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How does Versum Material use computational chemistry to accelerate CVD or ALD precursor development?

Further shrinkage of electronic devices brings new challenges to quickly development of new materials and new thin film deposition processes. First, principles analysis of precursor chemistry and deposition mechanisms can significantly decrease experimental costs through initial virtual screening of potential precursors. Simultaneously, these studies can also improve the fundamental understanding of precursor stability and surface reactivity.

Versum Materials has applied computational chemistry to the design of advanced organosilane and organometallic precursors. Below are modeling examples for organosilane and organometallic precursor development using computational chemistry.

Organosilane Precursors:

Density functional theory (DFT) calculations were applied to model chemisorption of organosilane precursors on silicon oxide. Figure 1 shows the various cycles involved in ALD processes for an aminosilane precursor. Each of these cycles has been quantified in terms of thermochemistry and kinetics to understand the precursor properties and to optimize reactor operating conditions.

Organometallic Precursors:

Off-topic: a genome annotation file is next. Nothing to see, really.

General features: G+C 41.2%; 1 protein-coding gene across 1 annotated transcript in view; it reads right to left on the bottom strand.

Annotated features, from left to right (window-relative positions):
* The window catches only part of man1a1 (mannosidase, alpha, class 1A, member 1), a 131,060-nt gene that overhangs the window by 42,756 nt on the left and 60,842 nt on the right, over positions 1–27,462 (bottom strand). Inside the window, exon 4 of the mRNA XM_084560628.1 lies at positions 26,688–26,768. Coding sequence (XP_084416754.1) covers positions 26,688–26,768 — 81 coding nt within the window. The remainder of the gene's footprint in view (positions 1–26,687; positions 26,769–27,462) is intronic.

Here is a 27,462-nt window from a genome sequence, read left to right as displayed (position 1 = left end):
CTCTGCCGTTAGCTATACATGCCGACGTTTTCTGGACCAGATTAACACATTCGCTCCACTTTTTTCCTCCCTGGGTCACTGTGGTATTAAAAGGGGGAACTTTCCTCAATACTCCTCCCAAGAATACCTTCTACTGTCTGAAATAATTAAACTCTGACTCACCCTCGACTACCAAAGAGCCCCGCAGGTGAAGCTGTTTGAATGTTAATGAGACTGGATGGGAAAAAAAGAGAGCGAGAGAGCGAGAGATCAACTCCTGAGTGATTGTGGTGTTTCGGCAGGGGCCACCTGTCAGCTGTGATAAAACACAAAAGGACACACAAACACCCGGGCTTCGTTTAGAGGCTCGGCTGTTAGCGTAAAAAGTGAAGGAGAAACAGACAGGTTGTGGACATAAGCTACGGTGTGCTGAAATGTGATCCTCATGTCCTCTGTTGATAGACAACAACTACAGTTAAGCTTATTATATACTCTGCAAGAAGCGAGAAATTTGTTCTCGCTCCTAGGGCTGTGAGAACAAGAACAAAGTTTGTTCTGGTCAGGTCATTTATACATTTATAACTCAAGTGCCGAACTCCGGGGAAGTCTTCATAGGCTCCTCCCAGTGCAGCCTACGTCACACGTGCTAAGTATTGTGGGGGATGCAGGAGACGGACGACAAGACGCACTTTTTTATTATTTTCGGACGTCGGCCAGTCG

Density Functional Theory (DFT) calculations were also employed to study ligand dissociation energies, decomposition mechanisms and surface reactions of various cobalt precursors on Cu, SiOH and SiH terminated substrates. Cobalt precursors considered in this study include cobalt amides, cobalt imidazolyls and cobalt carbonyls with cyclopentadienyl, allyl and alkyne ligands. The study provided insight on the selectivity of Co deposition on different substrates and allowed more systematic approach for the selection of new ALD Co precursors. Figure 2 shows how first-principles calculations were used to quantify the thermodynamics of precursor reaction with two different substrates.



Agnes Derecskei is a Research Associate and has been with the company for eight years. She graduated from the University of Texas at Arlington with a Ph.D. in Mathematical Sciences/Chemistry and the Lajos Kossuth University in Debrecen, Hungary with a Ph.D. in Theoretical Physics.




Andrew J. Adamczyk is a Sr. Principal Engineer and has been with the company for five years providing modeling support for product and process development. He graduated from Northwestern with a Ph.D. in Chemical Engineering and was a postdoctoral fellow at MIT and USC, where he worked with Nobel Laureate Prof. Arieh Warshel.




Sergei Ivanov is a Research Associate and has been with the company for 15 years. He graduated from the Institute of General and Inorganic Chemistry of the Russian Academy of Sciences with a Ph.D. in Inorganic Chemistry.